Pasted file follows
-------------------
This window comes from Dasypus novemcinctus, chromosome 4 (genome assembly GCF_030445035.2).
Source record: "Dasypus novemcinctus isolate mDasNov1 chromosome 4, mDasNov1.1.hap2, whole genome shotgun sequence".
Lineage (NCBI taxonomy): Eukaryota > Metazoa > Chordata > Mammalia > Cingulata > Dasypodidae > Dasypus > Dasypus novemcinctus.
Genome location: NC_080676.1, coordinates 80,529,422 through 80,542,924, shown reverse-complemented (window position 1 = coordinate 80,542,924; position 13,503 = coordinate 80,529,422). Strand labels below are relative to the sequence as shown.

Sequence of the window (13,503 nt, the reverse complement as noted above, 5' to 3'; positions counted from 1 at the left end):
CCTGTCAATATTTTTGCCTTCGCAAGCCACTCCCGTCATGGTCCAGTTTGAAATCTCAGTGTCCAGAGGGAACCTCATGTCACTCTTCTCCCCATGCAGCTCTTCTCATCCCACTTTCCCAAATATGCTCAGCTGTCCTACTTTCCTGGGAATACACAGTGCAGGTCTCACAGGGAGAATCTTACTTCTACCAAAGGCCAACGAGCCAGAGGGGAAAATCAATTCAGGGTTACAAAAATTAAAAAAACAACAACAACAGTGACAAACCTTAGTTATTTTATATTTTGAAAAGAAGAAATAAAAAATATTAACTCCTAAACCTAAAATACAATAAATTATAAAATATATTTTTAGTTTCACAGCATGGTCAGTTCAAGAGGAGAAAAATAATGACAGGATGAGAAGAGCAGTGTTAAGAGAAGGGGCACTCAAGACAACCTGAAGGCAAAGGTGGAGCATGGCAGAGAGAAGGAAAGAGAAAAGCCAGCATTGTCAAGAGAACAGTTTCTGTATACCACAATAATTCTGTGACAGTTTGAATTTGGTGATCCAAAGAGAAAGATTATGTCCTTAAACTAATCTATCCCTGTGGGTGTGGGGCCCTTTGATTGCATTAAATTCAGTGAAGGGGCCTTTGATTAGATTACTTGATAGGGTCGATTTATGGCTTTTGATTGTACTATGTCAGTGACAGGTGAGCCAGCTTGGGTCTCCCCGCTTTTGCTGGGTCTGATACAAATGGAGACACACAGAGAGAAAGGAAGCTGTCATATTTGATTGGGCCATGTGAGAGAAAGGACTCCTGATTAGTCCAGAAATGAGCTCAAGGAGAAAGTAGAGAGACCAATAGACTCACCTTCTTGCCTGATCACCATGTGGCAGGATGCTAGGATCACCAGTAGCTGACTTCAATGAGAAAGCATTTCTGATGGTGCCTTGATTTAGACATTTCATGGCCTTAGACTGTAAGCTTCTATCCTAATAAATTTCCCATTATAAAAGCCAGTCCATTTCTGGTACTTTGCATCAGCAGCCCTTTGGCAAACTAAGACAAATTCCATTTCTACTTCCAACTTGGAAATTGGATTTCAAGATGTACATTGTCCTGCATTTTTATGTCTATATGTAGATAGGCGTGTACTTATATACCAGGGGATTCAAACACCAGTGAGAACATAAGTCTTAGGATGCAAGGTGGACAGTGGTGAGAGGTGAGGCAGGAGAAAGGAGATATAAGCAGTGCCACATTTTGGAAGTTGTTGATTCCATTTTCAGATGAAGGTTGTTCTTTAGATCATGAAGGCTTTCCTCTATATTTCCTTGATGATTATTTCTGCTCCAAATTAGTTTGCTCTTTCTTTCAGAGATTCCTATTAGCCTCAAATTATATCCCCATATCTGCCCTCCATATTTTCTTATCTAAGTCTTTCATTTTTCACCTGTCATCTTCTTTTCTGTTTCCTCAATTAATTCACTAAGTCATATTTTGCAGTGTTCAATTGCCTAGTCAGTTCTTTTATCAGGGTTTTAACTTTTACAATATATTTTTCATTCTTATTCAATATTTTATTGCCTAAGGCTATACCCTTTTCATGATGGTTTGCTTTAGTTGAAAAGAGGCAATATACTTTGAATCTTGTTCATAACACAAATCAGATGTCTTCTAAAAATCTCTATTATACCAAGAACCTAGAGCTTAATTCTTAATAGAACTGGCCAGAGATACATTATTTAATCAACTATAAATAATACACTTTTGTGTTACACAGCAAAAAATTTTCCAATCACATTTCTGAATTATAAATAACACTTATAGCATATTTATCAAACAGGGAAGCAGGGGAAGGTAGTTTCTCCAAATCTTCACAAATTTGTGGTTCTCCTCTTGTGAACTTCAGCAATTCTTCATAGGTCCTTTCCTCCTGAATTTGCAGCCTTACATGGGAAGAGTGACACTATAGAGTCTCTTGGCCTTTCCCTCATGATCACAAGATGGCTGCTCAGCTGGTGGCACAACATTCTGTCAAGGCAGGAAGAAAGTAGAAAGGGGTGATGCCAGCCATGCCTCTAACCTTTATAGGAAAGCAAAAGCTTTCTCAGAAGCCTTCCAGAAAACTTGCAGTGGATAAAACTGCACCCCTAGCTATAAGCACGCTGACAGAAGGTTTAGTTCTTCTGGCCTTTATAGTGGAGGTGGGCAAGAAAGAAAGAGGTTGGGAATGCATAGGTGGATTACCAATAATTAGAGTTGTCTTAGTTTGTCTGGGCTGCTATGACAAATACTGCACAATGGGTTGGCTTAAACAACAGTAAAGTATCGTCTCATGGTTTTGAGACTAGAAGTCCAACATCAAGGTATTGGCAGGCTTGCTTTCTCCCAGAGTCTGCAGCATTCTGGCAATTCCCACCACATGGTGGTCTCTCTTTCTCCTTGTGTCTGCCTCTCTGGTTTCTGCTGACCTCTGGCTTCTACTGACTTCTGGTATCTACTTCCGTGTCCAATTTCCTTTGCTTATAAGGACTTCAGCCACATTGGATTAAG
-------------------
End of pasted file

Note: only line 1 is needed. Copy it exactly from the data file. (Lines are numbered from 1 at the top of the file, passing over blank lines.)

This window comes from Dasypus novemcinctus, chromosome 4 (genome assembly GCF_030445035.2).